In 1987 my temple recommend was revoked because I would not recant my belief that homosexuality is as normal as heterosexuality. When they excommunicated our gay son 2 years later, I immediately resigned.”

“Among the variety of issues I presented to my bishop after he accused me of having skeletons in my closet (aka sins) was my belief that SSM/SSA was not a sin. After I spoke in detail for about 45 minutes, he said he didn’t know anything about the issues I was talking about but that he knew the church was true. He promptly took away my temple recommend citing my lack of belief in modern day revelation.”

TR withheld either for supporting marriage equality (not sustaining the prophet) or for attending an Affirmation conference (affiliating with a group whose teachings or practices…)―the reason seemed to change each time we met with the SP.  Later, heard through the grapevine (SP told my dad who told my wife who told me) that I was to be called to a church court (presumably for apostasy), so I proactively resigned from the church.”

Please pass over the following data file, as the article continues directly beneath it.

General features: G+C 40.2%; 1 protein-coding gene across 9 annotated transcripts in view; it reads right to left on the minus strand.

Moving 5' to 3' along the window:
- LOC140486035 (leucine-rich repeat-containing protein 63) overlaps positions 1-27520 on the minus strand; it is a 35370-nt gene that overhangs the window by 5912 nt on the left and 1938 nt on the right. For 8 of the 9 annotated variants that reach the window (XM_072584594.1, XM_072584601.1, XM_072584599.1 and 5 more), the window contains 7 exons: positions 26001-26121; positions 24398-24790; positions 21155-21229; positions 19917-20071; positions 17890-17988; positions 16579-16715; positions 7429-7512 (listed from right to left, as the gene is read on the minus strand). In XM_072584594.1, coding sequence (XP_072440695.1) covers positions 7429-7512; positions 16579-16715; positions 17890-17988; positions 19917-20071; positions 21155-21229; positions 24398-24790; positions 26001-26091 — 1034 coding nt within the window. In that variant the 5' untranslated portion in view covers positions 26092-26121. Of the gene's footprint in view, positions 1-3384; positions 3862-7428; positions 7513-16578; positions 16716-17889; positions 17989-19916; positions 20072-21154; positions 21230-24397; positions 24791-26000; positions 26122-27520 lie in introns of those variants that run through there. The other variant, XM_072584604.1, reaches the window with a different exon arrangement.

“I have not participated in any advocacy for same-sex marriage, but the counselor in the stake presidency made a lot of comparisons to my situation and people in the stake who support same-sex marriage. In the Livermore, California stake, you can privately support same-sex marriage, but you can not hold a temple recommend and publicly advocate or campaign for same-sex marriage.”

“John, I appreciate all the work you have done. My husband and I resigned our membership because we were facing a discipline court. Our one and only issue they had with us was just that we believed and still do, in marriage equality. Therefore we were apostates because we were not sustaining the Brethren and Pres. Monson. We were not going to lie and say we believed otherwise. Our Bishop and his Councilor released us of all of our callings and said that we were under the influence of Satan. Sad we felt pushed out. But I can face myself in the mirror. God Bless You John! You have a lot of people saying prayers of gratitude on your behalf. I pray for you to have a peaceful calm heart.”